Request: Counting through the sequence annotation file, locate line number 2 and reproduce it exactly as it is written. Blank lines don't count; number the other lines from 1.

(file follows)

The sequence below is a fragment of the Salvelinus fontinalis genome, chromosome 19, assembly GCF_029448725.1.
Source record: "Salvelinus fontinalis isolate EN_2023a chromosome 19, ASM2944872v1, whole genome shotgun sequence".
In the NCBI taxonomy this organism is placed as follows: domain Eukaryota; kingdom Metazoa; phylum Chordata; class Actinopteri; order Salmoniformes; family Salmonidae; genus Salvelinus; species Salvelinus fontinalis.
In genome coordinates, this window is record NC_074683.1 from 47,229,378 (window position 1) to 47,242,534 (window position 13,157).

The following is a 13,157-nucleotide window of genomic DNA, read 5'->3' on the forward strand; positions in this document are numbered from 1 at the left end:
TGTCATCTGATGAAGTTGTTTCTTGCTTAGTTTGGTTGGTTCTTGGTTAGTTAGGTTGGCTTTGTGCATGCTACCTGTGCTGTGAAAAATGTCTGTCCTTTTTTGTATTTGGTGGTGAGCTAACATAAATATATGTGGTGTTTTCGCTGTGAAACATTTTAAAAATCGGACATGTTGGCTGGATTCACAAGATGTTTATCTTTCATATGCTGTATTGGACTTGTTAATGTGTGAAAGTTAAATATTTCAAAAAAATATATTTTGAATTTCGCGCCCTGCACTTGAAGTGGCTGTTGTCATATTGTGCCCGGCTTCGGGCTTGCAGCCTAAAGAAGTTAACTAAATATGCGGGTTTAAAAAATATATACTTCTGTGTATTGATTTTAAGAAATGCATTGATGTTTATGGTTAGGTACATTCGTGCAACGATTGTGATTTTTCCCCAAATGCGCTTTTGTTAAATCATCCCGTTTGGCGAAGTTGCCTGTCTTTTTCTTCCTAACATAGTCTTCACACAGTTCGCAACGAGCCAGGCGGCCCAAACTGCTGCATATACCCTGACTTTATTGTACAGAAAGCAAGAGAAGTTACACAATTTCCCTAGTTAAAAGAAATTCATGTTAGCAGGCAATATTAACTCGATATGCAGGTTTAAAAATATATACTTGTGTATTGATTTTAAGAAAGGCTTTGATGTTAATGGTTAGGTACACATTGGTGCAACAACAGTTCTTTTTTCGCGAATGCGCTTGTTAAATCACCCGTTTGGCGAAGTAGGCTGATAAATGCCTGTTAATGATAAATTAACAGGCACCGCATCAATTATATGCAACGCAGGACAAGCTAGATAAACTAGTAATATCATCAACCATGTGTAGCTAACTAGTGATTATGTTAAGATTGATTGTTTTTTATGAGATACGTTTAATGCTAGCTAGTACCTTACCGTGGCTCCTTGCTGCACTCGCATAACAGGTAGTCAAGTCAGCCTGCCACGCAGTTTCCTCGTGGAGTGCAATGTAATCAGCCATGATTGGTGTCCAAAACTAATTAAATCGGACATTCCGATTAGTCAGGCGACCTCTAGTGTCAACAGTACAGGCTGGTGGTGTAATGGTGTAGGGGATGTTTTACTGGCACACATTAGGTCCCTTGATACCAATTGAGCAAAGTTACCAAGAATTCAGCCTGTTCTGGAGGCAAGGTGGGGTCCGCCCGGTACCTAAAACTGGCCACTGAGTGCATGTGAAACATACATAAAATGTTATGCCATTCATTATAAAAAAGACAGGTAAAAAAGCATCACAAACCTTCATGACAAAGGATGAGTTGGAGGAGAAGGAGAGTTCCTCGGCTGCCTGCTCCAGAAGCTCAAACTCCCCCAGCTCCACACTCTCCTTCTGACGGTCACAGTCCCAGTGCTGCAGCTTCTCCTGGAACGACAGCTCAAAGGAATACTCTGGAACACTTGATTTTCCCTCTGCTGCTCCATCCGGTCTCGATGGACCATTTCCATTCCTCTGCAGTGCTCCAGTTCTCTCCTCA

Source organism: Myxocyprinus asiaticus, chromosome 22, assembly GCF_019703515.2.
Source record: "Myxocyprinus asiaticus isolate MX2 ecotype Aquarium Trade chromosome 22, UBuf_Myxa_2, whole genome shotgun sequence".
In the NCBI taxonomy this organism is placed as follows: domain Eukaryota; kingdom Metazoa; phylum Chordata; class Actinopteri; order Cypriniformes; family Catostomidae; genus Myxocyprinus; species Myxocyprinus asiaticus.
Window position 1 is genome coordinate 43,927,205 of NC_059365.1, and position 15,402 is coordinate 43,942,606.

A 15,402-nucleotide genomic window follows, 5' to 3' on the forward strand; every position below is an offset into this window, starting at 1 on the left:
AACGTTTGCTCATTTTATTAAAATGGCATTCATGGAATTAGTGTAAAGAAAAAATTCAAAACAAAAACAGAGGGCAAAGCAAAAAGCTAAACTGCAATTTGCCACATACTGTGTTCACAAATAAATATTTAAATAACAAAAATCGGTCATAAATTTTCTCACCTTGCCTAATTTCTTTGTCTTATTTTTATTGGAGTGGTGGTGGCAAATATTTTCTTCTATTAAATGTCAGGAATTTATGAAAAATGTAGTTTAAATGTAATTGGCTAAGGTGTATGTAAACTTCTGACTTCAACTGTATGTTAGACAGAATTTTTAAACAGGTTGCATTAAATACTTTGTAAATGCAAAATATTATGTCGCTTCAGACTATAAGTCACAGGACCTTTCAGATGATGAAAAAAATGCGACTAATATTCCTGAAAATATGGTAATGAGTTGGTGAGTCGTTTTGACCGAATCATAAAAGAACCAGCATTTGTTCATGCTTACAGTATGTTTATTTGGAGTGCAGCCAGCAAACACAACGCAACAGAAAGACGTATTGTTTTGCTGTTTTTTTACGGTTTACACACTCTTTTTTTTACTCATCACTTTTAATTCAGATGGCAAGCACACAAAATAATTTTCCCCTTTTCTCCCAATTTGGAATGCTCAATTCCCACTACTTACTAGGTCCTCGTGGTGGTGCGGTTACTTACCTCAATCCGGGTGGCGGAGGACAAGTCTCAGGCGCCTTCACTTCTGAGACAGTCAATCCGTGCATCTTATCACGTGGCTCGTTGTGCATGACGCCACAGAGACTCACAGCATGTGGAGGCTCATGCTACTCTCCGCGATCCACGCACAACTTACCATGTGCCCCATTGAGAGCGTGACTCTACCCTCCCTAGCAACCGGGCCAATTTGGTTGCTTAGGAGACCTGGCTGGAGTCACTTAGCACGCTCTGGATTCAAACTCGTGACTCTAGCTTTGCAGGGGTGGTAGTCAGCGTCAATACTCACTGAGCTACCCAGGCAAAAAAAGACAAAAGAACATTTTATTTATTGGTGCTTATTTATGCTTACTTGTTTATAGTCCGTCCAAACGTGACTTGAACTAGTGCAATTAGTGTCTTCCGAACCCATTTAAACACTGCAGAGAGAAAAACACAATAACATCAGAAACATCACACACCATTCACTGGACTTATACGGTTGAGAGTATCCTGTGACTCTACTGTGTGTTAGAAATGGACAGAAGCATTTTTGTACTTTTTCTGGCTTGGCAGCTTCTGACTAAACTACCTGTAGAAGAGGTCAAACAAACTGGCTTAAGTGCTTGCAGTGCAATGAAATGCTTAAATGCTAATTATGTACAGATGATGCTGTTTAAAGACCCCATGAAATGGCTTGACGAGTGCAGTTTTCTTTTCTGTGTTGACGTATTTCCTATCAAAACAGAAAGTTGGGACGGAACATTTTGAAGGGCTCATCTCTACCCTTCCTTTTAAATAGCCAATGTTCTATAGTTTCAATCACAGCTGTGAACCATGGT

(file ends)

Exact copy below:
Source record: "Salvelinus fontinalis isolate EN_2023a chromosome 19, ASM2944872v1, whole genome shotgun sequence".